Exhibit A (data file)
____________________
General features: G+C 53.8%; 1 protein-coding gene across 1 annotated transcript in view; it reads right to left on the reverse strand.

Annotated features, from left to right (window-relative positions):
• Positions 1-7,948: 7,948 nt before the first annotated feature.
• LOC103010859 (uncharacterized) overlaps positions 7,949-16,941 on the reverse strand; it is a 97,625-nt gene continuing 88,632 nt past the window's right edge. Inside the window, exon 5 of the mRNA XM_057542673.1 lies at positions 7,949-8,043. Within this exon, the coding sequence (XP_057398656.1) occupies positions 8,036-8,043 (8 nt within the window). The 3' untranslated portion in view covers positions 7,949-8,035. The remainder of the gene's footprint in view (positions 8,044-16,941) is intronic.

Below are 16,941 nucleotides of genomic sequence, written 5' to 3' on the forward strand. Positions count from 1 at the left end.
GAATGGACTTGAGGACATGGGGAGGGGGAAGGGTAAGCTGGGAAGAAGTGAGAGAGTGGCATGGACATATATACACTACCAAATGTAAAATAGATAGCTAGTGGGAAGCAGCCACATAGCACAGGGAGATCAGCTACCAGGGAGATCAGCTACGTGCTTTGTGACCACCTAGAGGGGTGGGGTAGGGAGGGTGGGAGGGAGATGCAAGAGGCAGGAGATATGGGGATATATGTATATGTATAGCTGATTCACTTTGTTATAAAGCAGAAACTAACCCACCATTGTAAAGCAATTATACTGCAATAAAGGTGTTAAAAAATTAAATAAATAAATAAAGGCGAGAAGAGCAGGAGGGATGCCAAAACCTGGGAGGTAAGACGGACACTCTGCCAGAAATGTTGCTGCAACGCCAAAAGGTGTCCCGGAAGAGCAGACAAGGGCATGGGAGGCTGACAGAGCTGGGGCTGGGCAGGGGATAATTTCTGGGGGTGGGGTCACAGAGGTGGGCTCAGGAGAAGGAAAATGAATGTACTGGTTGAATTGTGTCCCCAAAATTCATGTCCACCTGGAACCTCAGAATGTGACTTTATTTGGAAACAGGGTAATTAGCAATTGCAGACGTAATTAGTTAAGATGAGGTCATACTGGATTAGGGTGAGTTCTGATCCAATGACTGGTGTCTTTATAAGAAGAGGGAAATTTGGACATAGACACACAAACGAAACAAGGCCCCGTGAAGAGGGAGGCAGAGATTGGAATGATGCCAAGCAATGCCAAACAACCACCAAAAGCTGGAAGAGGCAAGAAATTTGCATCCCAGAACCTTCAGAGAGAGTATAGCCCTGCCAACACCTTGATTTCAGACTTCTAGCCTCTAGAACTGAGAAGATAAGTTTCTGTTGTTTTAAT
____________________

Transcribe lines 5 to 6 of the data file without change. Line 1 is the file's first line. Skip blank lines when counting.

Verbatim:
Below are 16,941 nucleotides of genomic sequence, written 5' to 3' on the forward strand. Positions count from 1 at the left end.
GAATGGACTTGAGGACATGGGGAGGGGGAAGGGTAAGCTGGGAAGAAGTGAGAGAGTGGCATGGACATATATACACTACCAAATGTAAAATAGATAGCTAGTGGGAAGCAGCCACATAGCACAGGGAGATCAGCTACCAGGGAGATCAGCTACGTGCTTTGTGACCACCTAGAGGGGTGGGGTAGGGAGGGTGGGAGGGAGATGCAAGAGGCAGGAGATATGGGGATATATGTATATGTATAGCTGATTCACTTTGTTATAAAGCAGAAACTAACCCACCATTGTAAAGCAATTATACTGCAATAAAGGTGTTAAAAAATTAAATAAATAAATAAAGGCGAGAAGAGCAGGAGGGATGCCAAAACCTGGGAGGTAAGACGGACACTCTGCCAGAAATGTTGCTGCAACGCCAAAAGGTGTCCCGGAAGAGCAGACAAGGGCATGGGAGGCTGACAGAGCTGGGGCTGGGCAGGGGATAATTTCTGGGGGTGGGGTCACAGAGGTGGGCTCAGGAGAAGGAAAATGAATGTACTGGTTGAATTGTGTCCCCAAAATTCATGTCCACCTGGAACCTCAGAATGTGACTTTATTTGGAAACAGGGTAATTAGCAATTGCAGACGTAATTAGTTAAGATGAGGTCATACTGGATTAGGGTGAGTTCTGATCCAATGACTGGTGTCTTTATAAGAAGAGGGAAATTTGGACATAGACACACAAACGAAACAAGGCCCCGTGAAGAGGGAGGCAGAGATTGGAATGATGCCAAGCAATGCCAAACAACCACCAAAAGCTGGAAGAGGCAAGAAATTTGCATCCCAGAACCTTCAGAGAGAGTATAGCCCTGCCAACACCTTGATTTCAGACTTCTAGCCTCTAGAACTGAGAAGATAAGTTTCTGTTGTTTTAAT